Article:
The OpenFOAM shell environment is basically the normal shell environment that you usually get when you finish installing your favourite Linux Distribution, but with a lot of new shell environment variables that are associated to OpenFOAM. These new OpenFOAM related shell variables are only available after you have sourced the etc/bashrc script that OpenFOAM has got. For example, if you have OpenFOAM 2.2.2 installed in your personal folder according to the official instructions, then only after you run this command:

source $HOME/OpenFOAM/OpenFOAM-2.2.2/etc/bashrc

will you have the OpenFOAM shell environment activated!

Once the OpenFOAM environment is activated, to know which variables exist on your current shell, try running one of these commands:

env
export

If you already have a working OpenFOAM environment, you should see these variables among the output from the above commands:

WM_PROJECT_DIR
FOAM_APPBIN

Try the following commands if you can't seem them clearly:

  • If env worked:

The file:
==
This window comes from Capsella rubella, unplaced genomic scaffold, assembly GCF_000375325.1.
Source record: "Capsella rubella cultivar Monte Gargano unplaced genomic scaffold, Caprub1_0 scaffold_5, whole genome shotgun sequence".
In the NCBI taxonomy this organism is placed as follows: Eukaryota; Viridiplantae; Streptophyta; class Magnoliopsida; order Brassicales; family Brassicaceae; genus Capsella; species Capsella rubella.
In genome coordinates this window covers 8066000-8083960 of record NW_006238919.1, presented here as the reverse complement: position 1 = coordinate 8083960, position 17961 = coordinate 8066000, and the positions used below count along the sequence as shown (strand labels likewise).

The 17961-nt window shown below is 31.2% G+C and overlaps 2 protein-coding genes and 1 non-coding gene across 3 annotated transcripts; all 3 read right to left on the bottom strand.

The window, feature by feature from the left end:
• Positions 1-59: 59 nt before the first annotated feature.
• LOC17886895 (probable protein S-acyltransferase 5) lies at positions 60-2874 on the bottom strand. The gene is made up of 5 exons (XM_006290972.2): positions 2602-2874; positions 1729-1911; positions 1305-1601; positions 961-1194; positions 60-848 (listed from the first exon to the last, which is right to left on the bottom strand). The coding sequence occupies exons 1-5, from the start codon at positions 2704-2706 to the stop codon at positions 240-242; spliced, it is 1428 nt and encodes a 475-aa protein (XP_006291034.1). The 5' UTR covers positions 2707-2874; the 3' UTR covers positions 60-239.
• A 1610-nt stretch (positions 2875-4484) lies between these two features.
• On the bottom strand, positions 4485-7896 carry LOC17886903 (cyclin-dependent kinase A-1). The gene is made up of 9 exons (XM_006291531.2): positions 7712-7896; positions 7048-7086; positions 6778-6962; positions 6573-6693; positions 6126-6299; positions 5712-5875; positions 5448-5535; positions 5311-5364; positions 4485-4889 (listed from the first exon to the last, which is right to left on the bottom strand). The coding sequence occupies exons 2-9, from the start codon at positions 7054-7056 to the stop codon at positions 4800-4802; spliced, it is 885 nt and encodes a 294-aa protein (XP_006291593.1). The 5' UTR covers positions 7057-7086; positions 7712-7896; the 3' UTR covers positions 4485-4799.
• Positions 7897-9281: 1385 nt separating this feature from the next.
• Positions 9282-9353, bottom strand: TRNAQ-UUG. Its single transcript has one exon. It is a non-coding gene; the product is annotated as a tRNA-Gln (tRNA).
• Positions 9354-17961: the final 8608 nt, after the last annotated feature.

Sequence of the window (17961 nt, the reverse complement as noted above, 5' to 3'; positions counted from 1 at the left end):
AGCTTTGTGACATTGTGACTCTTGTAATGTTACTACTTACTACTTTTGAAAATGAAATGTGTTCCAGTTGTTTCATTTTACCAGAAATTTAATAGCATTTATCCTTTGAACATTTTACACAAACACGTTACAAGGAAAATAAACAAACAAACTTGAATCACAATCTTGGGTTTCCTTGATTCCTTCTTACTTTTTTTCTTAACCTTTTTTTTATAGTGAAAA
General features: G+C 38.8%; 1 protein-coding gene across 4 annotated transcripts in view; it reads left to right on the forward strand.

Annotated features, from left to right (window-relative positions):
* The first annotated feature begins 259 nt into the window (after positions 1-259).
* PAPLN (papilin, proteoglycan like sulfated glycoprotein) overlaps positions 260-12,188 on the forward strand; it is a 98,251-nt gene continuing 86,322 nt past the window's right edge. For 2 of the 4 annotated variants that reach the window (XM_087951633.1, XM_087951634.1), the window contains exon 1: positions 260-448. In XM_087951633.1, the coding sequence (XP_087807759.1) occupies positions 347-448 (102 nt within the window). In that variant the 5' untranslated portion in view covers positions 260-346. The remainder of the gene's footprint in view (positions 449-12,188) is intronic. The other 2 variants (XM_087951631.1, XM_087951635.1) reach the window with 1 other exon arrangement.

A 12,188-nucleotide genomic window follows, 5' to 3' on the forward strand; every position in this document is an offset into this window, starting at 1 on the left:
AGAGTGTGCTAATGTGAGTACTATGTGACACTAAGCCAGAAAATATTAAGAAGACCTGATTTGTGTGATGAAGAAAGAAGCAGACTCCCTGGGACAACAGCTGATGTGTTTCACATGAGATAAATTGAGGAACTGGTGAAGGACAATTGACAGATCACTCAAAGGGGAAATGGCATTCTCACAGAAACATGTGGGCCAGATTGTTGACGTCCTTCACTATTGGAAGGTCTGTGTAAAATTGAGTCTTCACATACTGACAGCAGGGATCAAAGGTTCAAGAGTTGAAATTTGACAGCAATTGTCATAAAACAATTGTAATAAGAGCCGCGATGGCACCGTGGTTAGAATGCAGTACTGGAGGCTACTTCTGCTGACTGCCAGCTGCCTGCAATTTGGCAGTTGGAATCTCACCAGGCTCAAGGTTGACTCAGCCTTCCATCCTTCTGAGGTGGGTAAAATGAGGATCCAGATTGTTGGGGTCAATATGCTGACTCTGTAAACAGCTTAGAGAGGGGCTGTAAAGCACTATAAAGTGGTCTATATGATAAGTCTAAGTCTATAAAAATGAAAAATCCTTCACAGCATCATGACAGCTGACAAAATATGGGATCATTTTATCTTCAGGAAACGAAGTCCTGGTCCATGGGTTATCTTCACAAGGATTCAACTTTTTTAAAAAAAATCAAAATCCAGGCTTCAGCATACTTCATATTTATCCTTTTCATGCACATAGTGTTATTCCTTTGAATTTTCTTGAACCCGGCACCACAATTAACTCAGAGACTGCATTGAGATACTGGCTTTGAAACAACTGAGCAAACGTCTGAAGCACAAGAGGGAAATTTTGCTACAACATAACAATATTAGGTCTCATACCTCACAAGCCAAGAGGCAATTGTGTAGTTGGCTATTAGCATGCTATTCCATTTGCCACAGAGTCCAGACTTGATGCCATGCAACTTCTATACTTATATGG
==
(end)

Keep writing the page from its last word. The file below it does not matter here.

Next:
env | grep WM_PROJECT_DIR
  • If export worked:
    export | grep WM_PROJECT_DIR

So, from all of the variables that are loaded onto the shell environment, how to tell apart those that are from/for OpenFOAM? Usually the ones started with WM_ and FOAM_ are usually related to OpenFOAM. If you want to see the content of one of those variables, for example WM_PROJECT_DIR, then run:

echo $WM_PROJECT_DIR

In case it points to a file or folder, you can see what it has or even to go into it:

ls -l $WM_PROJECT_DIR
cd $WM_PROJECT_DIR

2.1 OpenFOAM's own alias commands

As already partially addressed in section Variable related commands, there is another side to the shell environment: the aliases. Read that section again to review what they are meant for.

OpenFOAM provides several alias commands which can come in handy, which are automatically loaded into the shell environment from the file $WM_PROJECT_DIR/etc/aliases.sh. You can see which ones they are by either looking into that file or by simply running:

alias

If you need to know what a specific alias command stands for, simply indicate which one you're asking about. For example, to see what foam is associated to, run:

alias foam

It should give you this:

alias foam='cd $WM_PROJECT_DIR'

2.2 Using aliases to help manage multiple OpenFOAM versions

Usually, when you follow the official installation instructions, it usually tells you to do something like this:

In order to use the installed OpenFOAM package, complete the following
  1. Open the .bashrc file in the user’s home directory in an editor, e.g. by typing in a terminal window (note the dot)